A variation on the carbon granule method was the “Transverse Current Microphone” where the diaphragm was made of mica or rubber and the back plate was an insulator. The carbon granules were packed between the diaphragm and the back plate and the current flowed parallel to the diaphragm, i.e. from side to side. This resulted in considerably improved speech and music quality due to the high mechanical damping of the diaphragm but lower sensitivity. This type was used by broadcasters and radio amateurs for several years during the 1930s and just post war. However, the quest for “more perfect reproduction of sound” led to the several types which are still in use today.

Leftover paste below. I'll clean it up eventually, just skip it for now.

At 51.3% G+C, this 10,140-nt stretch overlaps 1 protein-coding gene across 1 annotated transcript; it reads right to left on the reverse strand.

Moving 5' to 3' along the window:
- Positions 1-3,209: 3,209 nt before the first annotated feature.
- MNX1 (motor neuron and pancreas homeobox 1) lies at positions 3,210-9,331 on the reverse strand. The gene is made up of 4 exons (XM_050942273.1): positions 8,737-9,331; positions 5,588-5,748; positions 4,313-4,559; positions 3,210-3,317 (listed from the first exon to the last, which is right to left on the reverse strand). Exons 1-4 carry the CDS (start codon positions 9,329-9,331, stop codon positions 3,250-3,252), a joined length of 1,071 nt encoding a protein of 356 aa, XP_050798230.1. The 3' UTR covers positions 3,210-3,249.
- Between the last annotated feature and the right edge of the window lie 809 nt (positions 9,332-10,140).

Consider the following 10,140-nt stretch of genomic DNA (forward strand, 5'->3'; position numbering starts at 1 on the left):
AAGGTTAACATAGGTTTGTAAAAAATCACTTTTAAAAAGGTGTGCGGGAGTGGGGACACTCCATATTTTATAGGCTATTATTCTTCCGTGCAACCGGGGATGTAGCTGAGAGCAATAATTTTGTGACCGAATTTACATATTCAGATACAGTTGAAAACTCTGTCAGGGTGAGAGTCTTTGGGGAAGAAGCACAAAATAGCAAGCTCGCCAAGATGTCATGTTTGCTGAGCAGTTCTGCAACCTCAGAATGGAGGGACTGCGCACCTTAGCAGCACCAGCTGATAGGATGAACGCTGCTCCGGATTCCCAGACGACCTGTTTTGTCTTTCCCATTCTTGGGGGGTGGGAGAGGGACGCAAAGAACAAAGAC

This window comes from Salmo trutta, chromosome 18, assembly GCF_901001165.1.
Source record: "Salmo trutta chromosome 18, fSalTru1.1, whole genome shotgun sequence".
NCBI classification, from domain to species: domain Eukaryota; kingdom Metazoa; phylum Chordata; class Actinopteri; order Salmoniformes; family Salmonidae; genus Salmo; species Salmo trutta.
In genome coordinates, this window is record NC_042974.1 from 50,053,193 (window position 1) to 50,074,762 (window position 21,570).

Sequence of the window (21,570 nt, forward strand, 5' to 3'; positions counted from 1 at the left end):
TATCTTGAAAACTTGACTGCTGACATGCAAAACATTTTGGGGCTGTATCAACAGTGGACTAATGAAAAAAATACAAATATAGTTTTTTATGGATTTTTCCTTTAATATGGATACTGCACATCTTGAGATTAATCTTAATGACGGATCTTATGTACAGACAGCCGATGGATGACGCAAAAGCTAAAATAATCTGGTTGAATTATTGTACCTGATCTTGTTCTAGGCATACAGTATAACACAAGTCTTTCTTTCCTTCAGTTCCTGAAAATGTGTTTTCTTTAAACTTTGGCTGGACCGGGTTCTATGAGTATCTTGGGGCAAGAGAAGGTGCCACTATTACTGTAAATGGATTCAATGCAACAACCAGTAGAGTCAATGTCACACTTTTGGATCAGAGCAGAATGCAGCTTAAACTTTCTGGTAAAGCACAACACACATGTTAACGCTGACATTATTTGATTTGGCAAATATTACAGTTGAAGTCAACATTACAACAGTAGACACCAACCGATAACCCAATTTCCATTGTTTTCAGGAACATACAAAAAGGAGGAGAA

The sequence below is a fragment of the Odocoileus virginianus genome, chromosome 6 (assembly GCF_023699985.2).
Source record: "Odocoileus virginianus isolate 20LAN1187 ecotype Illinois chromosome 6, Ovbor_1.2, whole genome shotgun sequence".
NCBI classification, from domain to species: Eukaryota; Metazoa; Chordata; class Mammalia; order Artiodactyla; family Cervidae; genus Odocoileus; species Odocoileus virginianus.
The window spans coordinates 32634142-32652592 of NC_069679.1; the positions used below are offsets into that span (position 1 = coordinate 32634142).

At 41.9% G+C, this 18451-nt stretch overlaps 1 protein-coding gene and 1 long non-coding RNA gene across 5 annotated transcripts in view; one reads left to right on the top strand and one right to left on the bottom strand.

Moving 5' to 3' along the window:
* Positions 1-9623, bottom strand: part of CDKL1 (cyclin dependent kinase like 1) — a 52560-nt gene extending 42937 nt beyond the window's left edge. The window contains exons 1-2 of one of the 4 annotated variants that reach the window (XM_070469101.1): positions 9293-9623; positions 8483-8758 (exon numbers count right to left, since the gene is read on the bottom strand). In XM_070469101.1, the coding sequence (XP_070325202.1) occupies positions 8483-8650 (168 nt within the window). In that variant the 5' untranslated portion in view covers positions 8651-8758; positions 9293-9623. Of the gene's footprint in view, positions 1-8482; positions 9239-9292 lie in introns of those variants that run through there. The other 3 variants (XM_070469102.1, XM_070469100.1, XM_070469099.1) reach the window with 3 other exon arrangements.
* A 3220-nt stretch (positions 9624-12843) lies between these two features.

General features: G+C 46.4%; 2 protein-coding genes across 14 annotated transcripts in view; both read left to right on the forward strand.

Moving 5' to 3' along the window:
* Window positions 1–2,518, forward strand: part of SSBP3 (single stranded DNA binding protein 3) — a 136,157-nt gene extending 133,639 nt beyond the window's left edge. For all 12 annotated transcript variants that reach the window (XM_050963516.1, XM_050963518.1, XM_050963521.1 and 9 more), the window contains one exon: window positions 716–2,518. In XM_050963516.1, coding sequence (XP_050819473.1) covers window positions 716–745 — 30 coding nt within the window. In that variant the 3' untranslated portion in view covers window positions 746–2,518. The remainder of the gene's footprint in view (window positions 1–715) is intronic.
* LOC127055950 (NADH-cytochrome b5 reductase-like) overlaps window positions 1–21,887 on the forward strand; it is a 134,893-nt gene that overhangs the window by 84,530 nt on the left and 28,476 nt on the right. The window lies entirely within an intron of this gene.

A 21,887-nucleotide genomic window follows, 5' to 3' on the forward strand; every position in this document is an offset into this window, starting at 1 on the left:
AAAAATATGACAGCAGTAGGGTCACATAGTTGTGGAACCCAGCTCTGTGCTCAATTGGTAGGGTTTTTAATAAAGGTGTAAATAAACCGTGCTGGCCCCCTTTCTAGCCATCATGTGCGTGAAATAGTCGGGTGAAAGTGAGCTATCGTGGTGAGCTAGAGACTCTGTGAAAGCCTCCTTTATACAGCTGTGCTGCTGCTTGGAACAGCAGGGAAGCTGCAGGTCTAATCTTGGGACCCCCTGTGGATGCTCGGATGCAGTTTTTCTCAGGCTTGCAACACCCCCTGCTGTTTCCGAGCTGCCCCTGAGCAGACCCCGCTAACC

Although moving coil microphones, (sometimes known as “dynamic microphones”), constructed like miniature loud speakers gave acceptable broadcast quality, the first really high quality microphone, suitable for broadcasting concerts, was the “Ribbon Microphone”. This did not have a diaphragm in the conventional sense but a very thin, slightly corrugated aluminium strip mounted between the poles of a powerful magnet. Unlike a diaphragm, which inevitably has some stiffness resulting in a resonant frequency, the ribbon was relatively free to float, and was responsive to air movement rather than fluctuations in air pressure. Although capable of superb sound quality over an extended frequency range, it was rather heavy and the aluminium strip was susceptible to shock and wind damage. It also suffered from very low source impedance and low output voltage, requiring an adjacent “pre-amplifier”, sometimes known as a “head amplifier”. These latter, and the low output, were significant disadvantages in the days of valve amplifiers which often suffered from mains hum and noise problems. However, these problems could be alleviated by using a high ratio step-up transformer between the microphone and the amplifier. In modern times, the use of a small transistor amplifier incorporated into the microphone and supplied with DC via the coaxial connecting lead has meant that the ribbon microphone has survived in some applications to the present day.